[1] Article 12.02, supra, reads:

"An indictment or information for any misdemeanor may be presented within two years from the date of the commission of the offense, and not afterward."

This provision has remained essentially unchanged since 1857.

[2] See also, e.g., Capistran v. State, 759 S.W.2d 121, 124 (Tex.Cr.App.1988) (Opinion on motions for rehearing); Cadd v. State, 587 S.W.2d 736, 741 (Tex.Cr.App.1979); Carriger v. State, 153 Tex.Cr.R. 390, 220 S.W.2d 169 (1949); and all cases cited therein.

[3] I cannot find in the record where appellee made such a request. Nevertheless, the court of appeals found that he did, and appellee concedes as much in his brief before this Court. I accept the case, therefore, in that posture.

[4] The Court in Ward relied for this proposition on the opinion of the United States Supreme Court in Biddinger v. Commissioner of Police of the City of New York, 245 U.S. 128, 38 S. Ct. 41, 62 L. Ed. 193 (1917). But even assuming the Supreme Court had authority to construe Texas law, it had no occasion to, and did not purport to do so in Biddinger. Whether under Texas law limitations is "a matter of defense [that] must be asserted on the trial" was not before the Biddinger Court.

[5] In a separate concurring opinion Judge Baird maintains that Studer is inapposite. If that were true, I do not see how we could escape the conclusion that limitations is jurisdictional, since before Studer the Court had always considered limitations to affect the authority of the trial court to convict. See text, ante. Yet Judge Baird also concludes that a limitations defense can be waived, without ever explaining the anomaly of holding that a jurisdictional matter can be subject to waiver.

[6] In McKinney v. State, supra, we held it was not error to refuse to instruct the jury that it could find McKinney guilty of any of several lesser included offenses, as he had requested. Instead we held the trial court correctly instructed the jury that if it should find he committed one of those offenses rather than the indicted offense of murder, they should acquit him altogether. This may be the only appropriate disposition if we understand limitations to impose a jurisdictional bar to conviction for lesser included offenses. Today the Court concludes, however, and I agree, that limitations no longer presents such a bar.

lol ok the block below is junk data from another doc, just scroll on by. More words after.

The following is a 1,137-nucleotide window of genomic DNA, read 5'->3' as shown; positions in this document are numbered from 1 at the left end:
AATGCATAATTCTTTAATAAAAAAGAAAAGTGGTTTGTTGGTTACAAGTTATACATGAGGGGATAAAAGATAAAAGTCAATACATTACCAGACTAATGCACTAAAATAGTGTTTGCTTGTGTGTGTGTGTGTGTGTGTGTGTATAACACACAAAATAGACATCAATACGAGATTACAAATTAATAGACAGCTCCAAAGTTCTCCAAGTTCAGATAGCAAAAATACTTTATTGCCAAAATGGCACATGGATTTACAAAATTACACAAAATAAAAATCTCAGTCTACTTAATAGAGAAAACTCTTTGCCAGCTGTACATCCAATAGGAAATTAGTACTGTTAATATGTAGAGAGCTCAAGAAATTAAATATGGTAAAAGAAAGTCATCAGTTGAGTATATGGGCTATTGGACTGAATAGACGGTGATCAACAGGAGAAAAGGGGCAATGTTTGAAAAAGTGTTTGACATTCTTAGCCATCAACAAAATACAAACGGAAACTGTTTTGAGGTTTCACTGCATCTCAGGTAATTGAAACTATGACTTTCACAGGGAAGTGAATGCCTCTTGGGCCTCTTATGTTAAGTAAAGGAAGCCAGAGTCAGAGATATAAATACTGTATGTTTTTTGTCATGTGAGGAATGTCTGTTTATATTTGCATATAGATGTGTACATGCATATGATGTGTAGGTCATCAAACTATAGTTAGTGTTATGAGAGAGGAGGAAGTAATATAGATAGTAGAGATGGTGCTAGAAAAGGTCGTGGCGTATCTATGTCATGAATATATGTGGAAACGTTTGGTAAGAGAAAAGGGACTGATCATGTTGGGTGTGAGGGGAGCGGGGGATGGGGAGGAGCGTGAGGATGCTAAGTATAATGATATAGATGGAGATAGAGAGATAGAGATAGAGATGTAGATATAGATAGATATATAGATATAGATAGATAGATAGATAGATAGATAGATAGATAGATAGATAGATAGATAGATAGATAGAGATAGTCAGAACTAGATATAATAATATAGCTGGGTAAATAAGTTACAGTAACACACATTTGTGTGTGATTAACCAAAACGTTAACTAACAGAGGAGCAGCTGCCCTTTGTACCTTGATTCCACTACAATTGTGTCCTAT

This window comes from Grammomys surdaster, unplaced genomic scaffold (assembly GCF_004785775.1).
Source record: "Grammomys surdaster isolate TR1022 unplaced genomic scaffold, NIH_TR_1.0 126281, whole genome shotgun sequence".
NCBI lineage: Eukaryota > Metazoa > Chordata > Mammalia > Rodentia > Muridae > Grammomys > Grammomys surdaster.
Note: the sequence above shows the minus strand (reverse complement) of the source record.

[7] This approach has at least one obvious advantage. It prevents the State from deliberately charging an accused with a non-barred greater inclusive offense not warranted by the evidence and forcing him to accept conviction for an otherwise limitations barred lesser included offense. I mean to impute no such overreaching to the State in this cause, of course.

[8] Spaziano v. Florida, supra, does not hold, as the State suggests, that all defendants, including those in Texas, must waive the statute of limitations in order to invoke the benefit of an instruction on a limitations barred lesser included offense. That is purely a question of state law, beyond the province of the United States Supreme Court. See n. 4, ante. The Supreme Court simply held in Spaziano that it does not violate the Eighth Amendment for Florida to require its defendants to waive the statute of limitations as a condition of obtaining an instruction on a limitations barred lesser included offense in a capital murder prosecution. Here the State did not insist on such a waiver in the trial court.